Bloody Nose, Empty Pockets

There is no equivalent to the experience of spending the entire night – from sundown to sun-up – in a bar. It’s the alcoholic imbibing equivalent of a marathon race, where it’s all about pace, recovery and making sure your internal organs don’t pack up before you reach the finish line. Plus, the ones who do make it have clearly spent a long time conditioning their bodies for such punishing and sustained physical abuse.

Siblings Bill and Turner Ross have made a film which, on its surface, offers a valedictory salute to a musty institution that is in tragic decline: the American dive bar. They check any sense of judgment or conservative moralising at the door and trace a bacchanalian binge across a single night at a crummy-looking Las Vegas snug called The Roaring 20s as its staff and regulars gather to toast this tumbledown tavern’s final day in operation.

The film comes across as a vérité riff on the classic TV sitcom Cheers, in which patrons and drinkers all know each other’s name, and it’s seemingly rare that a random stranger would wander in off the street for a quick tipple. Ostensibly, it’s made to feel as if the filmmakers just hit the right place at the right time and that the steady consumption of booze served to suppress any anxieties that patrons may have had about “performing” in front of the camera.

Michael Martin, a washed up actor who is first in and last out, is our unofficial guide through this long night, as the film opens with him waking up at the bar and then chinning a breakfast shot before hitting the restrooms to shave a freshen up. With his sunken jowls and wiry frame, he cuts something of a tragic figure, and through his various conversations across the night you naturally acquire a sense of his sorry professional and personal situation.

The hushed pre-show eventually hits the levels of mildly raucous when the first guests arrive and everyone is still able to converse with a level of non-slurred fluidity. Later on, the staggering and swaggering begins, surfaces are awash with spilled liquor and the in-house jukebox blares out toe-tapping hits from across the decades. The Rosses imbed themselves within the melee and capture conversations, altercations and nostalgic remembrances, as tempers appear to flare and recede – a lapel grab turns into a hug within a matter of seconds.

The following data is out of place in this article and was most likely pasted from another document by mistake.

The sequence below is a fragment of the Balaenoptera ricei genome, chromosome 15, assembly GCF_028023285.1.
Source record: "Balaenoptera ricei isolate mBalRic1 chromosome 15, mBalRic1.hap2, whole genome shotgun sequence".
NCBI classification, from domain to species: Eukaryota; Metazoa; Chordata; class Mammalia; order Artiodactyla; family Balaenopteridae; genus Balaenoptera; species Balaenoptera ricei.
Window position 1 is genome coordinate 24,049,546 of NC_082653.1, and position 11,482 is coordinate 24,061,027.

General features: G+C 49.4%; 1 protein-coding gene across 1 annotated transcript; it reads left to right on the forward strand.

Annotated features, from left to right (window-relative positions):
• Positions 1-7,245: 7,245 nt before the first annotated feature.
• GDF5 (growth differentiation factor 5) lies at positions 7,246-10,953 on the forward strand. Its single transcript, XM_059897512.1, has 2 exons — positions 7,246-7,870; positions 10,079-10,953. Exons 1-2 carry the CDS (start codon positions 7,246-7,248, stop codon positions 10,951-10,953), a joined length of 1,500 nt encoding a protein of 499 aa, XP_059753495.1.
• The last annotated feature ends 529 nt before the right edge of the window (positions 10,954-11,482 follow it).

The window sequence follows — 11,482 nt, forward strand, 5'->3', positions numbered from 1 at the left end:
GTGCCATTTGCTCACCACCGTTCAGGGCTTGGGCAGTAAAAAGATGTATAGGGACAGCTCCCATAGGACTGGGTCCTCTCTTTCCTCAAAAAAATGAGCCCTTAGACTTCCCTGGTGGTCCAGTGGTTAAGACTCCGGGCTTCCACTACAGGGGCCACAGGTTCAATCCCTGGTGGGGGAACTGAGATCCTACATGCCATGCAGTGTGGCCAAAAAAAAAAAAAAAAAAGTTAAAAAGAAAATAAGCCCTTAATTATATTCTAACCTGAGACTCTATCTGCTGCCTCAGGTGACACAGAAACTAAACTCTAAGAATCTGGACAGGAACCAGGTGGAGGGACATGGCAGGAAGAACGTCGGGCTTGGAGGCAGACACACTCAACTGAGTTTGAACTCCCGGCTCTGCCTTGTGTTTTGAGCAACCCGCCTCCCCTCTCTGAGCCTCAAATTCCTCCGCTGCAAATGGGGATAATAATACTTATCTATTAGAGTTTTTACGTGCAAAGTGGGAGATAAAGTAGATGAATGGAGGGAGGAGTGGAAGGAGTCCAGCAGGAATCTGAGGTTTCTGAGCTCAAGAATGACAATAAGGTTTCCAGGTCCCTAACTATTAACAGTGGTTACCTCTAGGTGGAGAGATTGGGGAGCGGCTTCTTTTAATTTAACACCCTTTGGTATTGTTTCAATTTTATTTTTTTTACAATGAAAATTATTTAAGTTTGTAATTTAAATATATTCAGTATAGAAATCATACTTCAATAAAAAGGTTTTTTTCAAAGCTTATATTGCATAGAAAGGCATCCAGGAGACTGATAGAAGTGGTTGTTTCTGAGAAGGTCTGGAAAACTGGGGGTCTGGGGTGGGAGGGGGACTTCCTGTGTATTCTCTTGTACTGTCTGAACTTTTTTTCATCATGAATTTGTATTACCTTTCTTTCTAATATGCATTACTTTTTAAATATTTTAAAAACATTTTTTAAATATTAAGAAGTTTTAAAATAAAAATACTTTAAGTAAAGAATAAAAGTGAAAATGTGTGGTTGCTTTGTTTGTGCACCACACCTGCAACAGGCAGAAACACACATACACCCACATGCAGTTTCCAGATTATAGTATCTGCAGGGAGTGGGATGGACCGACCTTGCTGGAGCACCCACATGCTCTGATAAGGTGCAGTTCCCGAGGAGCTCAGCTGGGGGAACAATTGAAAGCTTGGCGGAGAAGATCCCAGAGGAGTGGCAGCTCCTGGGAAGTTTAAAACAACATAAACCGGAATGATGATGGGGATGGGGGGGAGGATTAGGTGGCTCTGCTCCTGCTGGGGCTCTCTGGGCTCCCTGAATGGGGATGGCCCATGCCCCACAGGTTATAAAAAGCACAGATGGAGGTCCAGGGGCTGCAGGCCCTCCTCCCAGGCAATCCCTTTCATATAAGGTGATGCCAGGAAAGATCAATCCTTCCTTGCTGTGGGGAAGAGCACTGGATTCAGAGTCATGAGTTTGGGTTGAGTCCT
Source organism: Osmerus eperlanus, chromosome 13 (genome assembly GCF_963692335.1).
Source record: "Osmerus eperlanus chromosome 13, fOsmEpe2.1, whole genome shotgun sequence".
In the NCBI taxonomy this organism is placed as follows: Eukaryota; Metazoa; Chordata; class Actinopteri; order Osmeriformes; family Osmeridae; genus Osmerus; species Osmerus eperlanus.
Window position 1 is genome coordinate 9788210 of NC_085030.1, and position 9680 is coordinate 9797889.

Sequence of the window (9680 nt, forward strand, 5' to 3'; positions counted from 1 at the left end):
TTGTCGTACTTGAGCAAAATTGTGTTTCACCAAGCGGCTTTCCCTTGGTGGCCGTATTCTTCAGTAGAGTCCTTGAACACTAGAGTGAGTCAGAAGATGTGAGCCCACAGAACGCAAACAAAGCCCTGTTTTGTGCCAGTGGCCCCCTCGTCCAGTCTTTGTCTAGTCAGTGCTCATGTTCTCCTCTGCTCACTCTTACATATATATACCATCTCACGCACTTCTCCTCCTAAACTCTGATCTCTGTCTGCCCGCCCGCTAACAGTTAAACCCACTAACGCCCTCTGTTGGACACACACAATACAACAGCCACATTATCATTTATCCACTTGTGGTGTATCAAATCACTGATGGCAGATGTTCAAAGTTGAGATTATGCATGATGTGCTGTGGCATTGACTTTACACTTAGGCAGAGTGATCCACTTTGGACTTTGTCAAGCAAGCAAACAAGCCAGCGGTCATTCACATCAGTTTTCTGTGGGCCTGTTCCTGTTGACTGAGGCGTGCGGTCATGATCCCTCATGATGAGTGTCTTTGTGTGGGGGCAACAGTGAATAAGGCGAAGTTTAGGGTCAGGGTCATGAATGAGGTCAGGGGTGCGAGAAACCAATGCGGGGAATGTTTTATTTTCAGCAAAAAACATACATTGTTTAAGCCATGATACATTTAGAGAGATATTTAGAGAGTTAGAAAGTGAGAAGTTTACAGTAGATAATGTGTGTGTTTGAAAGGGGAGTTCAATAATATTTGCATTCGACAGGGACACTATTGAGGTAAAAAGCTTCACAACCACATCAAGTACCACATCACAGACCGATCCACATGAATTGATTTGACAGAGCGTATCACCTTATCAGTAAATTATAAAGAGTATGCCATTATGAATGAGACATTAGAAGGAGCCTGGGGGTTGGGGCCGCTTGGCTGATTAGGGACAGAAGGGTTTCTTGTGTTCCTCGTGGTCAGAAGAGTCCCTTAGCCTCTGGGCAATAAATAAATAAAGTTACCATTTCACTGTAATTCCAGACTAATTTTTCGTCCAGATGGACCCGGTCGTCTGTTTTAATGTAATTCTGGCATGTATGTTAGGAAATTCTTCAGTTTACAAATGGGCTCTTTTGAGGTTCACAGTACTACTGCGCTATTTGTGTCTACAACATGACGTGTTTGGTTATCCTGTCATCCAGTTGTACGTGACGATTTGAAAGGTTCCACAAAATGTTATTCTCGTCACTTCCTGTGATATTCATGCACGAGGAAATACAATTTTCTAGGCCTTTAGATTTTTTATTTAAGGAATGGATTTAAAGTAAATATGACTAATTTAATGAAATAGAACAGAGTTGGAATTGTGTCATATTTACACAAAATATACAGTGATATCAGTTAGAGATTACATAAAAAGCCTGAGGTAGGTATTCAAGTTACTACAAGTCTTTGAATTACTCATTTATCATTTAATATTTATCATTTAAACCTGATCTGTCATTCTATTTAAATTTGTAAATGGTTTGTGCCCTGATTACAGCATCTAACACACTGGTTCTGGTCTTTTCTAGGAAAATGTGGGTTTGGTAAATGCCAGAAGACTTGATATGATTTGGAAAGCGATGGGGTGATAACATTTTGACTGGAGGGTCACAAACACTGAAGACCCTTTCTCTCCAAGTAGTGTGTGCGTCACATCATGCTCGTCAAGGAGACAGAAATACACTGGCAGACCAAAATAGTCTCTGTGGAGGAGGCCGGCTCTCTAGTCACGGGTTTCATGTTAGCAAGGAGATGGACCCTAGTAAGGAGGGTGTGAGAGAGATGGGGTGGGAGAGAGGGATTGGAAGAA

Now, all the descriptions above are based purely on a surface level reading of what the film appears to offer the viewer. Taken at face value, it’s a very entertaining and immersive look at working class bar culture and alcohol as a catalyst for performance and truthful expression. If you dig a little deeper, you’ll discover that there’s an illusory aspect to the film, and that its apparent relationship to the documentary form is – despite appearances – by no means a given.

It would be fascinating to delve into questions of whether the environment we’re seeing has been manipulated in any way, but they should be questions that come after experiencing the film knowing as little about it as possible – taking this rollercoaster outpouring of pure emotion at face value. What we will say is, the more you know about it, the more miraculous the film becomes, operating as both an important cultural document about American leisure time, and a treatise on the authenticity of any recorded image.

Bloody Nose, Empty Pockets is available on Curzon Home Cinema from 24 December.


The Ross bros have good form in doc-fiction hybrid filmmaking.


This may be their most joyous, entertaining and head-scratching feat yet.


A 100 per cent proof party movie, but depth-charged with something even more heady.


Directed by

Turner Ross,

Bill Ross IV


Peter Elwell,

Michael Martin,

Shay Walker

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